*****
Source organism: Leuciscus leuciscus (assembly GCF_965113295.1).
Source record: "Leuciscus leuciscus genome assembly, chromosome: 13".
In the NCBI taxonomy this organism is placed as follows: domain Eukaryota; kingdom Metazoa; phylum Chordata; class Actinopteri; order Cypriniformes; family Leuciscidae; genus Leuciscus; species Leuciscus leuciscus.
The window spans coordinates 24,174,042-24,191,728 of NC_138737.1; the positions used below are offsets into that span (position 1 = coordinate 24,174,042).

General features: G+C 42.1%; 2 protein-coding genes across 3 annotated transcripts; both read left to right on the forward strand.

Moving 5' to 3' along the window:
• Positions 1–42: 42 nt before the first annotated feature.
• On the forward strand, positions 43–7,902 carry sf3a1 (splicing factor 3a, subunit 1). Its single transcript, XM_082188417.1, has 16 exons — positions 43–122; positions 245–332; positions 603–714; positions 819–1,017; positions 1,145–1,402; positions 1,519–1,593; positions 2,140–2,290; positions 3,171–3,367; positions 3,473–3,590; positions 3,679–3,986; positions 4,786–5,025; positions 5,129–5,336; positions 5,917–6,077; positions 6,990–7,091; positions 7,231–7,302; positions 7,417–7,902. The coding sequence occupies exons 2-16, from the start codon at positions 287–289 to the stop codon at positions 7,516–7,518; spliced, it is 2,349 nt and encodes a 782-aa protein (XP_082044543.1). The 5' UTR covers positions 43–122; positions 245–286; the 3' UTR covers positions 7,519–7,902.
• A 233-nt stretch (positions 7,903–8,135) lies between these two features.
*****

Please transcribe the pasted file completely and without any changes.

Source organism: Leuciscus leuciscus (assembly GCF_965113295.1).
Source record: "Leuciscus leuciscus genome assembly, chromosome: 13".
In the NCBI taxonomy this organism is placed as follows: domain Eukaryota; kingdom Metazoa; phylum Chordata; class Actinopteri; order Cypriniformes; family Leuciscidae; genus Leuciscus; species Leuciscus leuciscus.
The window spans coordinates 24,174,042-24,191,728 of NC_138737.1; the positions used below are offsets into that span (position 1 = coordinate 24,174,042).

General features: G+C 42.1%; 2 protein-coding genes across 3 annotated transcripts; both read left to right on the forward strand.

Moving 5' to 3' along the window:
• Positions 1–42: 42 nt before the first annotated feature.
• On the forward strand, positions 43–7,902 carry sf3a1 (splicing factor 3a, subunit 1). Its single transcript, XM_082188417.1, has 16 exons — positions 43–122; positions 245–332; positions 603–714; positions 819–1,017; positions 1,145–1,402; positions 1,519–1,593; positions 2,140–2,290; positions 3,171–3,367; positions 3,473–3,590; positions 3,679–3,986; positions 4,786–5,025; positions 5,129–5,336; positions 5,917–6,077; positions 6,990–7,091; positions 7,231–7,302; positions 7,417–7,902. The coding sequence occupies exons 2-16, from the start codon at positions 287–289 to the stop codon at positions 7,516–7,518; spliced, it is 2,349 nt and encodes a 782-aa protein (XP_082044543.1). The 5' UTR covers positions 43–122; positions 245–286; the 3' UTR covers positions 7,519–7,902.
• A 233-nt stretch (positions 7,903–8,135) lies between these two features.